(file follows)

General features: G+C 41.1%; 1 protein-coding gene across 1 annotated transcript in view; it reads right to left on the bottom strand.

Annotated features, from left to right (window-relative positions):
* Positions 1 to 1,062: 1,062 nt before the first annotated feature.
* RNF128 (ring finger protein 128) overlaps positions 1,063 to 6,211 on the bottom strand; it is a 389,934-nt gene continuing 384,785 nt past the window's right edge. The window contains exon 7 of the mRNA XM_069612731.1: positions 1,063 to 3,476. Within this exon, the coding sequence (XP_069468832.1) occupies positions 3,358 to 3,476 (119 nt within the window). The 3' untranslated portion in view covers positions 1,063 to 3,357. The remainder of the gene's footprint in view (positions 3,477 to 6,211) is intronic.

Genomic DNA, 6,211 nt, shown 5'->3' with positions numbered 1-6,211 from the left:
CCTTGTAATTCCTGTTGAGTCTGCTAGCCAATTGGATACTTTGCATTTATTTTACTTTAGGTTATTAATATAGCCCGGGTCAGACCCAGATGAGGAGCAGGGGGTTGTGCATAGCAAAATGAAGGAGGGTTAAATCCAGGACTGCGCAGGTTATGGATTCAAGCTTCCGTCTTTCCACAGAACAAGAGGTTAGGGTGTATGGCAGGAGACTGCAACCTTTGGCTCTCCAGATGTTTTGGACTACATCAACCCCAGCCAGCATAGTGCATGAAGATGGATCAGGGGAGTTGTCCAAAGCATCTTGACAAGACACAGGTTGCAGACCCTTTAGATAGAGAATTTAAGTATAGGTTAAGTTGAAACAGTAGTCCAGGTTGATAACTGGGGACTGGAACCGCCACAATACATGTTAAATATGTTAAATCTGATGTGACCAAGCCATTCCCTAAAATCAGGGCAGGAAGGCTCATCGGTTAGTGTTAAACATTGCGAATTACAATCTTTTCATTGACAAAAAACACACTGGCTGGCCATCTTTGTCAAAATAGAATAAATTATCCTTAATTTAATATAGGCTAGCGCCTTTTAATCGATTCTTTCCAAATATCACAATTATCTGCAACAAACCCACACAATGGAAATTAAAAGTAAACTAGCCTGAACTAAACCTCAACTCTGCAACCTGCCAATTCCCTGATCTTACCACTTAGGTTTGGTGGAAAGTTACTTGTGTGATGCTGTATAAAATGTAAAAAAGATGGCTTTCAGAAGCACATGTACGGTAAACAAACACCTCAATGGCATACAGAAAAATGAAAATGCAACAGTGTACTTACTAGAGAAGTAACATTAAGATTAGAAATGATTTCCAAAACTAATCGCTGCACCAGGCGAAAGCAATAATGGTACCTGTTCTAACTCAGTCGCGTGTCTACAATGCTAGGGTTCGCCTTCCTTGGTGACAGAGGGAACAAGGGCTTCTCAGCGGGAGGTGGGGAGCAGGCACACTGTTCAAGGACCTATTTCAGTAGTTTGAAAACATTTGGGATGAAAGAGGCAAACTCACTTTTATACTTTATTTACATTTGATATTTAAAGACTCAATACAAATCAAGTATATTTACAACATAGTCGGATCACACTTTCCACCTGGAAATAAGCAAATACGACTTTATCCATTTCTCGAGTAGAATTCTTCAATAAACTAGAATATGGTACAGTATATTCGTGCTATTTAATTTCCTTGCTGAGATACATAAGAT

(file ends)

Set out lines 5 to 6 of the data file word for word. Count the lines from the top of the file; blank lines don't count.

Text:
Genomic DNA, 6,211 nt, shown 5'->3' with positions numbered 1-6,211 from the left:
CCTTGTAATTCCTGTTGAGTCTGCTAGCCAATTGGATACTTTGCATTTATTTTACTTTAGGTTATTAATATAGCCCGGGTCAGACCCAGATGAGGAGCAGGGGGTTGTGCATAGCAAAATGAAGGAGGGTTAAATCCAGGACTGCGCAGGTTATGGATTCAAGCTTCCGTCTTTCCACAGAACAAGAGGTTAGGGTGTATGGCAGGAGACTGCAACCTTTGGCTCTCCAGATGTTTTGGACTACATCAACCCCAGCCAGCATAGTGCATGAAGATGGATCAGGGGAGTTGTCCAAAGCATCTTGACAAGACACAGGTTGCAGACCCTTTAGATAGAGAATTTAAGTATAGGTTAAGTTGAAACAGTAGTCCAGGTTGATAACTGGGGACTGGAACCGCCACAATACATGTTAAATATGTTAAATCTGATGTGACCAAGCCATTCCCTAAAATCAGGGCAGGAAGGCTCATCGGTTAGTGTTAAACATTGCGAATTACAATCTTTTCATTGACAAAAAACACACTGGCTGGCCATCTTTGTCAAAATAGAATAAATTATCCTTAATTTAATATAGGCTAGCGCCTTTTAATCGATTCTTTCCAAATATCACAATTATCTGCAACAAACCCACACAATGGAAATTAAAAGTAAACTAGCCTGAACTAAACCTCAACTCTGCAACCTGCCAATTCCCTGATCTTACCACTTAGGTTTGGTGGAAAGTTACTTGTGTGATGCTGTATAAAATGTAAAAAAGATGGCTTTCAGAAGCACATGTACGGTAAACAAACACCTCAATGGCATACAGAAAAATGAAAATGCAACAGTGTACTTACTAGAGAAGTAACATTAAGATTAGAAATGATTTCCAAAACTAATCGCTGCACCAGGCGAAAGCAATAATGGTACCTGTTCTAACTCAGTCGCGTGTCTACAATGCTAGGGTTCGCCTTCCTTGGTGACAGAGGGAACAAGGGCTTCTCAGCGGGAGGTGGGGAGCAGGCACACTGTTCAAGGACCTATTTCAGTAGTTTGAAAACATTTGGGATGAAAGAGGCAAACTCACTTTTATACTTTATTTACATTTGATATTTAAAGACTCAATACAAATCAAGTATATTTACAACATAGTCGGATCACACTTTCCACCTGGAAATAAGCAAATACGACTTTATCCATTTCTCGAGTAGAATTCTTCAATAAACTAGAATATGGTACAGTATATTCGTGCTATTTAATTTCCTTGCTGAGATACATAAGAT